CAT CPD in the North of England: Some Reflections on Organising Events

Lucas, S., 2003. CAT CPD in the North of England: Some Reflections on Organising Events. Reformulation, Spring, pp.9-10.


In summer 2001 a small group of us living in the north of England - Rachel Pollard, Mark Dyer and myself, Sarah Lucas - decided to organise a series of CAT-based CPD events. Our main motivation was to have geographically accessible CPD opportunities, which would also be occasions for networking with other CAT-trained therapists.

We began with joint discussion of our ideas about the format of events, topics and speakers and the practicalities of organising events. After initially thinking of running three events in the first year we amended this to two, in November and May, to take account of major holidays and the annual national ACAT Conference in March and then set about putting plans into action. At this point it was a matter of trying it out, seeing what the response would be and finding out what we had taken on. Since we are all employed in NHS adult mental health services in different areas of the Northwest we did the CPD work in our own time, keeping in touch by phone, email and occasional meetings.

On of the first tasks was to compile a database of CAT -trained therapists and trainees based in the north of England (-an intriguing concept … north of what? … where does 'north' start and other areas end?)Being pragmatic, we mailed out initially to those for whom Manchester would be reasonably accessible, though it has transpired later that people have travelled considerable distances to the events and the database has thus grown. Mailouts informed people of forthcoming events and invited their feedback on ideas for seminars or offers of presentations, and suggestions received from the mailout questionnaires were noted with regard to the planning of future events.

We wanted seminar-style CPD events, which would be informal and interactive, with speakers' presentations opening a forum for wider discussion. Having identified a topic area for the first event the next job was to secure a speaker and book a venue. We set up a booking system to handle enquiries, deal with fees and circulate travel details. From the start the intention was to keep the cost of attendance as reasonable as possible and to use any surplus to subsidise further events and CPD activities. ACATnorth allowed the CPD Network to bank via its account and offered to underwrite the first event in case of a shortfall in income.

Eighteen months on we can look back on three successful events and put what we have learned into planning two more in 2003. The first seminar focused on the use of CAT with eating disorders (presented by Susan Mitzman, Head of the Eating Disorder Service in Mersey Care NHS Trust), the second was introduced by Gill Aitken, Lead Consultant Clinical Psychologist from the Women's Service at Ashworth Hospital and centred on CAT perspectives in complex cases and forensic issues in work with women, whilst the third was a full-day event on 'Extending CAT Practice: further tools and applications' and featuring presentations by Tim Sheard and Annie Nehmad. At each seminar discussion was animated and stimulating and the sense of a communicating network was developing. People came from Wales, Scotland and Ireland as well as various parts of England, which seemed to indicate that such opportunities for dialogue and further learning are welcome.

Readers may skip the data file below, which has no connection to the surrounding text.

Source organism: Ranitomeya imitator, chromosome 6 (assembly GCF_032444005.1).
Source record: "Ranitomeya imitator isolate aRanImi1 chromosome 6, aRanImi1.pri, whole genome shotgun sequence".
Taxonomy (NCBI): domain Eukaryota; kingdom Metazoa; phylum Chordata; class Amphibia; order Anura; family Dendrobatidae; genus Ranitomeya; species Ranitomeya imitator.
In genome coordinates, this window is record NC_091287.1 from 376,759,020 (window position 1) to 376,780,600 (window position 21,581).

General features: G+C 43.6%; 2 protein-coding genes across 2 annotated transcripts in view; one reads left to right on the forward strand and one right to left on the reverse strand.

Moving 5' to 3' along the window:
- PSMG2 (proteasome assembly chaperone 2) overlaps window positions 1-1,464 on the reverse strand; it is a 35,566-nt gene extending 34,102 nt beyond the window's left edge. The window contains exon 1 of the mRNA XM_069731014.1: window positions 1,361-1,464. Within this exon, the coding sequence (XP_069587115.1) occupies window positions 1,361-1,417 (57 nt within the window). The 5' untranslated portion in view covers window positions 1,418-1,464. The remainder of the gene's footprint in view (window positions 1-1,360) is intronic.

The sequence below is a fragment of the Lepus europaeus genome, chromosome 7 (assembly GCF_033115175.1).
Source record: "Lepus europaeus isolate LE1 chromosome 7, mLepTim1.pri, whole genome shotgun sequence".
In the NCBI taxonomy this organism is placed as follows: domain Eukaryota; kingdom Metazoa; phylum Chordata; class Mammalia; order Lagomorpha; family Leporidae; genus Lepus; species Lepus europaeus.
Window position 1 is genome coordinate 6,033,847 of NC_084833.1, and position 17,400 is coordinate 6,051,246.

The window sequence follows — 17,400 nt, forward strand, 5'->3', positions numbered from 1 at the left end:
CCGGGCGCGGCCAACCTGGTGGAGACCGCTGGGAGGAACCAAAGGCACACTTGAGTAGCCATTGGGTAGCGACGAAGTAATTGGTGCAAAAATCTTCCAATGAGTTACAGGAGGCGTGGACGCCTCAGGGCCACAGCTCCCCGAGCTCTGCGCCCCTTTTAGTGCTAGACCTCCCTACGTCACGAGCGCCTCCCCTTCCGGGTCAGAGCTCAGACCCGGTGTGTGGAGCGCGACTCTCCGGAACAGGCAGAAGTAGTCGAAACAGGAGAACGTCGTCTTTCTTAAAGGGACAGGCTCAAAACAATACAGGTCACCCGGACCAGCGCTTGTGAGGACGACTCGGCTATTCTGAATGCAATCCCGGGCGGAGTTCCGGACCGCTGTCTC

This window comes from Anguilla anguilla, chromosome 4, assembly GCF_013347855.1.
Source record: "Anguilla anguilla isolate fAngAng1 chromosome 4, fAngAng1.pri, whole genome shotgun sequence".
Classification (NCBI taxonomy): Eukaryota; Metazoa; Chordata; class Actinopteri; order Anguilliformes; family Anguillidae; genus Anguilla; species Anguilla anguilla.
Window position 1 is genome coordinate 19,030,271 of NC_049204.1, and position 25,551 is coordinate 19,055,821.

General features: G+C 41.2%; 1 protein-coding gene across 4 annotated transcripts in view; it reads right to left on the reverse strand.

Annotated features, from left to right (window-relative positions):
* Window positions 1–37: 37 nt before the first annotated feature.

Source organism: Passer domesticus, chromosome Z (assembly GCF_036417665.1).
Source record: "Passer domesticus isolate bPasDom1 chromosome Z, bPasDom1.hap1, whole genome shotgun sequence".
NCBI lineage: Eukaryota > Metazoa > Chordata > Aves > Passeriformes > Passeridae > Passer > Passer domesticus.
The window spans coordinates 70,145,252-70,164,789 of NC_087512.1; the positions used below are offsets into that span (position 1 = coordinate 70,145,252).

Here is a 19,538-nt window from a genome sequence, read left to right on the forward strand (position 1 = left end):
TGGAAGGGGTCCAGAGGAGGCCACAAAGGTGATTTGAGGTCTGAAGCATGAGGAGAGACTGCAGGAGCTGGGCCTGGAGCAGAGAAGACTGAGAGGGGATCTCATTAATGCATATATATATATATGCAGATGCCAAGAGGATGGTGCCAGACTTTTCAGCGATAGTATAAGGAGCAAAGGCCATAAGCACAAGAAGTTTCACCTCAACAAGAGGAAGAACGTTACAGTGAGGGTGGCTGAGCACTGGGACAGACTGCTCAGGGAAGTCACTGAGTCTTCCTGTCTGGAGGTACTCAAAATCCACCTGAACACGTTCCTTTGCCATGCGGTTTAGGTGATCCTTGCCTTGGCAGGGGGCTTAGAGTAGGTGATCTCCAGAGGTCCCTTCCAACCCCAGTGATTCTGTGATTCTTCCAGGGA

This year's seminars are both all-day events, the rationale being that this makes them more substantial and more worthwhile for people travelling form outside the immediate area. In May we look forward to welcoming Claire Tanner and Teresa Hagan as key speakers in a day looking at CAT thinking in work with issues of sexual abuse, and in October we will be pleased to be joined by Mikael Leiman as the speaker in a day on dialogic aspects of CAT practice (for information on these, see elsewhere in this journal). We have a number of areas to consider for further events, including some kind of peer discussion forum for research interests.

It has to be said that there is an amount of work involved in planning and running such days, alongside the advantages. Collaborating as a small group is invaluable and makes the organisation less daunting. Recently we have had the benefit of being able to link with ACATnorth's new administrator to devolve some jobs and streamline others, for which we are grateful. Communication with Jonathan Lopez-Real, Miranda Buckley and the 'Reformulation" editors has enabled publicity to be widely circulated via this journal, ACAT Online and as fliers. It was in the course of a phonecall to Serena Nuttall about news for this issue that she suggested writing this piece, perhaps to encourage organisation of other CAT CPD events around the country and to find ways of making these known so that more of us can have access to each others' meetings.

We hope to keep going and to be open to ideas for future
occasions.

Sarah Lucas

ACATnorth CPD Network

Full Reference

Lucas, S., 2003. CAT CPD in the North of England: Some Reflections on Organising Events. Reformulation, Spring, pp.9-10.

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